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Tensions persist over Tiffin construction

Residents vent frustrations and concerns at packed city council meeting

TIFFIN– Springmier Community Library barely managed to house the capacity attendance of the Tiffin City Council meeting on Tuesday, Nov. 7.
The meeting had a lively initiation with a public hearing for the assessment of the Original Town Urbanization Project. Behind the fully occupied rows of seating, additional residents stood in the back of the room, some soured by a recently completed project, others anxious about oncoming construction plans and many eager to voice their concerns.
Much of their anxiety largely stemmed from the Original Town Design Improvements – Sanitary Sewer Inflow And Infiltration Reduction Project, also known as the I and I Project. Completed this year, it saw all poor residential service lines replaced to eliminate inflow and infiltration into the sewer system.
Keith Detert expressed concern over the fact a sewer line was replaced only partially to his house.
“It wasn’t good; they hit a cistern that everyone knew was there, and they stopped. That’s not my fault.”
Detert feared he might have to pay for future damages to any non-replaced piping.
“I’m trying to figure out exactly what’s going on here, because I don’t want to have to keep paying, and paying and paying and not getting what I’m supposed to be paying for,” he insisted.
Council members responded good piping was not replaced as per the project requirements.
Diana Hummel, an 18-year Tiffin resident, cited damage to her landscaping and driveway by a front-end loader last year.
“I just paid the landscaper $500 to fix what was torn up by the city, and my driveway is still cracked. So are you guys gonna do anything or what? Now come on,” she scolded.
Hummel previously addressed the council on this matter as early as October of last year.
Butch Detert also described his unpleasant experience last summer.
“The guys didn’t do a very good job of cleaning up after themselves. We lived in dust and dirt for a long time,” he recalled. “If I track mud down the road from my job, we have to clean it up or we get fined.”
City Administrator Doug Boldt assessed the volume of attendees and their grievances.
“That’s not normal for that to show up at a regular council meeting,” he acknowledged. “But you have to understand that this summer was kind of an abnormally dry summer,” he explained. “We didn’t have a lot of rain, and I think that kind of contributed more to it than anything else.”
Boldt also noted the extra measures taken by the city in response to its trying circumstances. “The whole last year was great for construction,” he began. “But we treat a couple of roads inside the city limits with tree sap, and we’ve spent more money on that this last calendar year than we ever have, because it’s been so dusty.”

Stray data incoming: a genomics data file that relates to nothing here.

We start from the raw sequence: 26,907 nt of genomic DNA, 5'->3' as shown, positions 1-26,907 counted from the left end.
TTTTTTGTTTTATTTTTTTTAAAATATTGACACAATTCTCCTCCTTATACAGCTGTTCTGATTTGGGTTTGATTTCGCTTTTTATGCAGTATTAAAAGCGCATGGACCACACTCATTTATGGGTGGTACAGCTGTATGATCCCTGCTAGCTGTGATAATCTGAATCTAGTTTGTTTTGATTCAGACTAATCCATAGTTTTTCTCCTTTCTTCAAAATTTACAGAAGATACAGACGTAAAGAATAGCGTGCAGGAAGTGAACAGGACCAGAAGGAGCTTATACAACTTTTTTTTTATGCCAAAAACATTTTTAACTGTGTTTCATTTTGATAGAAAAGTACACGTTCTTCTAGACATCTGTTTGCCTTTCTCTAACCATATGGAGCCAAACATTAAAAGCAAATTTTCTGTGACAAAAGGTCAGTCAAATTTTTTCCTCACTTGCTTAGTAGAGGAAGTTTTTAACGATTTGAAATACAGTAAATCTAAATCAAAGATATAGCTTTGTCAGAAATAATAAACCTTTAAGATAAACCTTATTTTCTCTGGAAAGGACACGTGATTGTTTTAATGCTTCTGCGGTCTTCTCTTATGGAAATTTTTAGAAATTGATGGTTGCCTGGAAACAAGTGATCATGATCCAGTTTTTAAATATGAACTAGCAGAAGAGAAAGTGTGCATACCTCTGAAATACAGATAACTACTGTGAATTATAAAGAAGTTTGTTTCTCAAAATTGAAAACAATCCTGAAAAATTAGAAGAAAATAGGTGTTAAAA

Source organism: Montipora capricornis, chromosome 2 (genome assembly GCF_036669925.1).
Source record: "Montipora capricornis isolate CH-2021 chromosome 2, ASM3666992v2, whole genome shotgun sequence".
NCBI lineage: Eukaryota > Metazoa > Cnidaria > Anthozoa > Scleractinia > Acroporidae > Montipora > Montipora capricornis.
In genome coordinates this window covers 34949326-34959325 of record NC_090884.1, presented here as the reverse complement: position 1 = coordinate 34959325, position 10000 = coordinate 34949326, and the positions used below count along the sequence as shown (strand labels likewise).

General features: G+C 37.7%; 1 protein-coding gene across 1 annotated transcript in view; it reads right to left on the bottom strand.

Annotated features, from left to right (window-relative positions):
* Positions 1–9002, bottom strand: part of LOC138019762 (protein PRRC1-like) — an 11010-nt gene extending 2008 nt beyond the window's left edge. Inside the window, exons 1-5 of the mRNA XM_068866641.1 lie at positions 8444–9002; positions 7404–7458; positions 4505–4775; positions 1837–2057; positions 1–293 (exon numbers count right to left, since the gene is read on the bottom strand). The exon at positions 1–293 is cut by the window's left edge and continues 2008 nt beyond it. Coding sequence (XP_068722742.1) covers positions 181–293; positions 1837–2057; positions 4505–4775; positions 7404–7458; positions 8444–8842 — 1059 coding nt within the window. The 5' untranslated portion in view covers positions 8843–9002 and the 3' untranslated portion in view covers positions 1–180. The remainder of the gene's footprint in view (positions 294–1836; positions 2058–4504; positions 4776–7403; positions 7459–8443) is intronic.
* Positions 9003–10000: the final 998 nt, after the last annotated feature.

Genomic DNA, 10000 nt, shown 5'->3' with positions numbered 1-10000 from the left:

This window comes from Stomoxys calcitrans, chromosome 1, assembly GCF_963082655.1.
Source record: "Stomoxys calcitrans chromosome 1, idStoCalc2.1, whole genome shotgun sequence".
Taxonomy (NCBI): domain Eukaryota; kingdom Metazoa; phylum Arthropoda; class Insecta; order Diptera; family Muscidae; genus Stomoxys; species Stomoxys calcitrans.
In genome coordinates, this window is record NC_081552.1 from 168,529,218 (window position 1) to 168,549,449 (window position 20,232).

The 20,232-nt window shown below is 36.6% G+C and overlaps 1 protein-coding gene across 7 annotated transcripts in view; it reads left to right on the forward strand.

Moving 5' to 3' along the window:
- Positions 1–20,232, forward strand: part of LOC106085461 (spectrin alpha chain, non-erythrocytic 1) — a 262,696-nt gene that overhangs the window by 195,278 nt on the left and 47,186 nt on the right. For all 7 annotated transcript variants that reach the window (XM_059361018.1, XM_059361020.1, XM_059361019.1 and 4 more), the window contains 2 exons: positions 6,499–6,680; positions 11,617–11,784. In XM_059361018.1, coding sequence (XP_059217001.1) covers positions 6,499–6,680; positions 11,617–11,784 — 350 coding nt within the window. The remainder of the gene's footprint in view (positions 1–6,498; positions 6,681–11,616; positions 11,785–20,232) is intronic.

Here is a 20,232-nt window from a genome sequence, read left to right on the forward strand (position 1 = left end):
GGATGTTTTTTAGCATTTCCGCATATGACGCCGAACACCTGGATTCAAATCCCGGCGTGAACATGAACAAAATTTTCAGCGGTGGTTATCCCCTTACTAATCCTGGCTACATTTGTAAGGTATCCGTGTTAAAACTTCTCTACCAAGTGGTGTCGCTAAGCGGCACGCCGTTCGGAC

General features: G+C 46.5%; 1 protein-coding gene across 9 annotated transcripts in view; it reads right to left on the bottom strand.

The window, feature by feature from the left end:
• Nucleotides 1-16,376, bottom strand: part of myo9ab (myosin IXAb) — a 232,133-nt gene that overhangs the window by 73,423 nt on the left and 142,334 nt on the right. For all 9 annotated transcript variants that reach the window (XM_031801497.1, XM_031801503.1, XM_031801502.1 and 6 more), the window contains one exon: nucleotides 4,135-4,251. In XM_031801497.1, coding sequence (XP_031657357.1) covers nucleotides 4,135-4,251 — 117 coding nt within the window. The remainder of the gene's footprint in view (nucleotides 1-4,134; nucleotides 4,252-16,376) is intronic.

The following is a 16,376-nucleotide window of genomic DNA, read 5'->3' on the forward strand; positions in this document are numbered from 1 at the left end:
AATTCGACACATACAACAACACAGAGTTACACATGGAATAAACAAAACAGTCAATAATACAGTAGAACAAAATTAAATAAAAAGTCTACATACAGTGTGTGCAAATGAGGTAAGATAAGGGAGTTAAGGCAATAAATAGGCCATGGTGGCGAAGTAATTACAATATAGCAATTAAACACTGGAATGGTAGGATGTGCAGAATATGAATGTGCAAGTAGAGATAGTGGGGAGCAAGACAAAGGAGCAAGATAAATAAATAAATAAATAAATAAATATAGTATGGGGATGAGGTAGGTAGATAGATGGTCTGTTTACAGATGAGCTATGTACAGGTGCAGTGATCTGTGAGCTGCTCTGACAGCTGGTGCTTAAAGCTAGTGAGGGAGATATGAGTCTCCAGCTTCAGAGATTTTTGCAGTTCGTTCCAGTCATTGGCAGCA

The city council meeting reached its crescendo when Dana Hummel interrupted Mayor Berner, with a second reference to his and Diana’s damaged driveway. The mayor then asked Hummel to wait his turn to speak.
Hummel retaliated by accusing the mayor of previously calling him a liar, to which Mayor Berner attempted to maintain order.
“Anyway, moving on. That’s a separate item,” Berner asserted.
“Bull crap!” shouted Dana. “You’re talking about doing a new project and you didn’t finish the first one!”
“You want me to have you removed?,” Mayor Berner responded sharply, tempering the meeting back to civility.
“They’ve had conversations with both me and the mayor and the city council on restoring their property a little bit better, and that didn’t happen.” Boldt said following the meeting. “They’ve been a little unhappy since the end of the previous project.”
With regards to residents’ feedback, Boldt cited, while the weather led to an unpleasant season, the constructional intent behind the I and I Project was successful.
“We didn’t get any complaints about the actual construction or actual pipe replacement that we did,” he remarked. “Any complaints we received were more along the lines of restoration,” which Boldt said has been routine in his 18 years in city administration.
Looking forward, the Original Town Urbanization Project will pertain to curb and gutter, storm sewer, sidewalks and street rehabilitation.
Boldt noted the project has been in the works for a number of years. He elaborated, while it’s planned for two phases, construction may extend into a third phase if necessary, as depicted on the project map.
“If we can afford to do it that way, I think that there’s some interest on the council to do it in two construction seasons,” he said. This would see Railroad Street to 2nd Street being handled in Phase 1, while 2nd Street to Highway 6 would make up Phase 2.
An extended three-phase schedule would retain the first phase but divide the second phase in two: 2nd Street to 3rd Street in Phase 2, and by 3rd Street to Highway 6 in Phase 3.
City council meeting attendees expressing confusion were directed out of the meeting room to a map detailing the project.
Boldt claimed, as was the circumstance with the I and I Project, the basis for Tiffin’s latest construction endeavor appears to be well received.
“The one thing that I took from the meeting was that nobody actually said they had a problem with the project itself,” Boldt noted.
“Nobody actually said, ‘Why are you wasting taxpayer’s money on this part of town to update it to something that we don’t want or that we don’t need?’ I took that to be a good thing.”
“Big picture, we think that this is a really good project.” Boldt reassured.
“We don’t distinguish the original part of town from the new part of town; it’s all Tiffin,” he elaborated “And simply put, this project is a nice facelift for the original part of town that’s going to create good streets and good sidewalks and a good storm sewer system for many, many years to come.”